How Well Do you Negotiate? Best Practices Compiled for LinkedIn Networkers.
Posted 16 SEP 2016 / 0 Comments
When it comes to negotiating, there is no right way to skin the cat. However, there are several elements to look out for that may be of help. For example, focusing on interests in place of positions is one way to build trust and understanding. Also, while each party wants what they want, it is important to have multiple options for solutions as sometimes getting a bit creative can bring both parties to meet in the middle. By simply negotiating on principle, it puts relationships and the substance of the conflict in question at risk. There is an age-old example of how an argument can be fruitful or wasted. Two parties come to a meeting and they both want the orange on the table. Each express their positions by stating “I want the orange”. Both are stubborn, and the orange ends up getting thrown in the trash since neither party will budge. Now, let’s take this scenario a step further. Each party comes to the table and they both want the orange on the table. You, the mediator comes in and says, “Person 1 what is it about the orange you ‘want’?” Person 1 responds, “I want the peel so I can bake it and turn it into potpourri”. Person 2 then replies, “I would like the orange so I can eat the inside. It’s my favorite part”. As the mediator you have discovered that there are multiple reasons that each want the orange. The needs can be satisfied since both parties essentially want different things arising out of the same transaction and there’s no need for the orange to be thrown into the garbage.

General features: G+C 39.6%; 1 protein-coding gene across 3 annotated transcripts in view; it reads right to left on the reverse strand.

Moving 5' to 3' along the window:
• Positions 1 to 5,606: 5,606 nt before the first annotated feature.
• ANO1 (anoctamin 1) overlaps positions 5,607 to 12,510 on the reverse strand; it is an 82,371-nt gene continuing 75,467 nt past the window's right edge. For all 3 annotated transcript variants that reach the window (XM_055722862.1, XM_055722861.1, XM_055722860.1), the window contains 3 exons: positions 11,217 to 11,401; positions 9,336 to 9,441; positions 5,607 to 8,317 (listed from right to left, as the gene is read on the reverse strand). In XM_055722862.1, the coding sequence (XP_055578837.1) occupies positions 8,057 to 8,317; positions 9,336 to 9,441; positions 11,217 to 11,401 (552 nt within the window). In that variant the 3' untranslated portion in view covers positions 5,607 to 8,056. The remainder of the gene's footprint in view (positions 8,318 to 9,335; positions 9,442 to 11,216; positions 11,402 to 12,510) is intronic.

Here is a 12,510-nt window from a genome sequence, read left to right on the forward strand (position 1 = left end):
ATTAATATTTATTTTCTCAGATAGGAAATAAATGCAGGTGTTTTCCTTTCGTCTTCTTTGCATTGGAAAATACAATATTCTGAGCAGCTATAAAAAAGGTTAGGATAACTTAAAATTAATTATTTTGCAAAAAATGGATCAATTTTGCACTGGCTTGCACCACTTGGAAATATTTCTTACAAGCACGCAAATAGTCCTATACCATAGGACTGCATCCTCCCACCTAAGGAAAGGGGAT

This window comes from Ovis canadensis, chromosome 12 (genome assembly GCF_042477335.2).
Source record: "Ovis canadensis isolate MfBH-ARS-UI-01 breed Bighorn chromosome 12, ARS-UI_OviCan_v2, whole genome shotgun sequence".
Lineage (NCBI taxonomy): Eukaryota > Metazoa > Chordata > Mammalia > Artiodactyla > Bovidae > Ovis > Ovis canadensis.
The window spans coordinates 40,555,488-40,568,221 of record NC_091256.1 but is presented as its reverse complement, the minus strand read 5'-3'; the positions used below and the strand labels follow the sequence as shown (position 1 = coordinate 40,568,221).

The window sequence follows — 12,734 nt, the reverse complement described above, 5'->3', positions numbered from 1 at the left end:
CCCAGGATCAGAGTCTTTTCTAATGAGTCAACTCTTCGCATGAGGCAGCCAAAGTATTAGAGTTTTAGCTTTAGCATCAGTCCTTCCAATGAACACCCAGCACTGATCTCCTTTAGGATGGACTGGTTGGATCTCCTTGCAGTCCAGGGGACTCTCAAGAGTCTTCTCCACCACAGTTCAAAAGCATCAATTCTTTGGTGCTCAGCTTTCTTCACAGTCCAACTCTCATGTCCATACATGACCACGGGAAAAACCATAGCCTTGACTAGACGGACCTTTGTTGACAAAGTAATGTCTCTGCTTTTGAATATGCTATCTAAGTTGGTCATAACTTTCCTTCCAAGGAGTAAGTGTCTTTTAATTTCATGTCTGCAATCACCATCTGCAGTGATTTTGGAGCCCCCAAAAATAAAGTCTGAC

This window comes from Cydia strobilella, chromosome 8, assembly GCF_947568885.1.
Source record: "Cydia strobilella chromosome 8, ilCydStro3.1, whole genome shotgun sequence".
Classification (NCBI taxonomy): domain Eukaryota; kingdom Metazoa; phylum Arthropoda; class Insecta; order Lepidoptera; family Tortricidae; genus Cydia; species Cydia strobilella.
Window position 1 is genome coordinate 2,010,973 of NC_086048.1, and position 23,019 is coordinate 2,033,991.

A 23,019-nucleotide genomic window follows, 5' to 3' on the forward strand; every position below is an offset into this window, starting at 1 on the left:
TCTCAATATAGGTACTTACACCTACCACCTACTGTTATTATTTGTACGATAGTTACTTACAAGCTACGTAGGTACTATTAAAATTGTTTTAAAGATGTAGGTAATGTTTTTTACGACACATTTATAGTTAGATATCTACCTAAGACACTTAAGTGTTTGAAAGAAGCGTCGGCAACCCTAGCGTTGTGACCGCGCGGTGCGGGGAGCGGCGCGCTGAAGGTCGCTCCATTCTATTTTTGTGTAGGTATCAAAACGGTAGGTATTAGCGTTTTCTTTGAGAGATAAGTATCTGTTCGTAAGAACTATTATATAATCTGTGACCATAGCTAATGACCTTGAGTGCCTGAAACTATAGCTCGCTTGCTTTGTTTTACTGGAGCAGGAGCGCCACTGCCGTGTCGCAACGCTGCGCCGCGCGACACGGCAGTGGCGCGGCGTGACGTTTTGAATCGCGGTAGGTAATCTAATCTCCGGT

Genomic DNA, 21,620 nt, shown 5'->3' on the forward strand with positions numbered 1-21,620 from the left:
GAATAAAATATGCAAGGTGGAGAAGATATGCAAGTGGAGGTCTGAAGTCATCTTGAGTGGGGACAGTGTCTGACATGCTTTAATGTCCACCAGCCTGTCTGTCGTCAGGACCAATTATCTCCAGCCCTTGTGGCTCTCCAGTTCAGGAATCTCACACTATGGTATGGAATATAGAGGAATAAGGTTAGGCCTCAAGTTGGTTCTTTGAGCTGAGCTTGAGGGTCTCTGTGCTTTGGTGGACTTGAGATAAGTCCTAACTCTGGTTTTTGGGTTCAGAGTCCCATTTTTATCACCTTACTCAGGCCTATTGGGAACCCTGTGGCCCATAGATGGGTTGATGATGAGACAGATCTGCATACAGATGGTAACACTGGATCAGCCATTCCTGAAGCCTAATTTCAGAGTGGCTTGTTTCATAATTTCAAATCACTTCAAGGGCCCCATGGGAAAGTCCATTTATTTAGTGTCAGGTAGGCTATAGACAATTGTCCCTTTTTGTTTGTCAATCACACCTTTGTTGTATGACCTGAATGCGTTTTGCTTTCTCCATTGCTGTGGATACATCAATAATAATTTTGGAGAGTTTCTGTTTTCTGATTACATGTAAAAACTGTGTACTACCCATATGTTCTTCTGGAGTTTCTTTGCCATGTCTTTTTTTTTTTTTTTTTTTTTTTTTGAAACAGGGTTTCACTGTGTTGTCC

Other practices in negotiations that may be effective are to arrive earlier and chat with the other party. Ben Franklin once shared that he often borrowed books form those he wished to conduct business with. Why? He did this so he would have an opportunity to further discussions later on. This commonality created a sense of camaraderie and friendship that long outlived any negotiation.
Asking questions such as “would you agree?” to a specific aspect of the deal, or acknowledging their interests with feel good prose such as; “I wholeheartedly understand your position. It makes sense that you would feel that way because…” lets the other party know that you are engaging in a best practice to formulate an alternate agreement that what each wish to stand on ceremony for at the outset.
It is also essential to take ‘breaks’ during negotiations. Knowing when another party has reached a boiling point, or when a breath is needed to regroup their thoughts, is important to the process. Have you heard a professor tell you to complete your assignment, and then put it away and don’t submit it for 24 hours? The reason for this is so that when you re-open the document you can review it with a ‘fresh pair of eyes’. This allows you to see if you made any errors, or maybe have stumbled upon new facts or information that will help solidify your position in your assignment. Only after you have reviewed it later on should you submit it.
Lastly, another best practice is to be absolute in not engaging in any form of criticism. It is important to give credit where credit is due even if you don’t agree with the rational behind the other parties' analyses. Look through different eyes other than your own in order to effectively drive to a fair outcome. Remember that if you want to control the agenda, that information is your power. This will help maximize your leverage and increase the opportunity for a successful negotiation.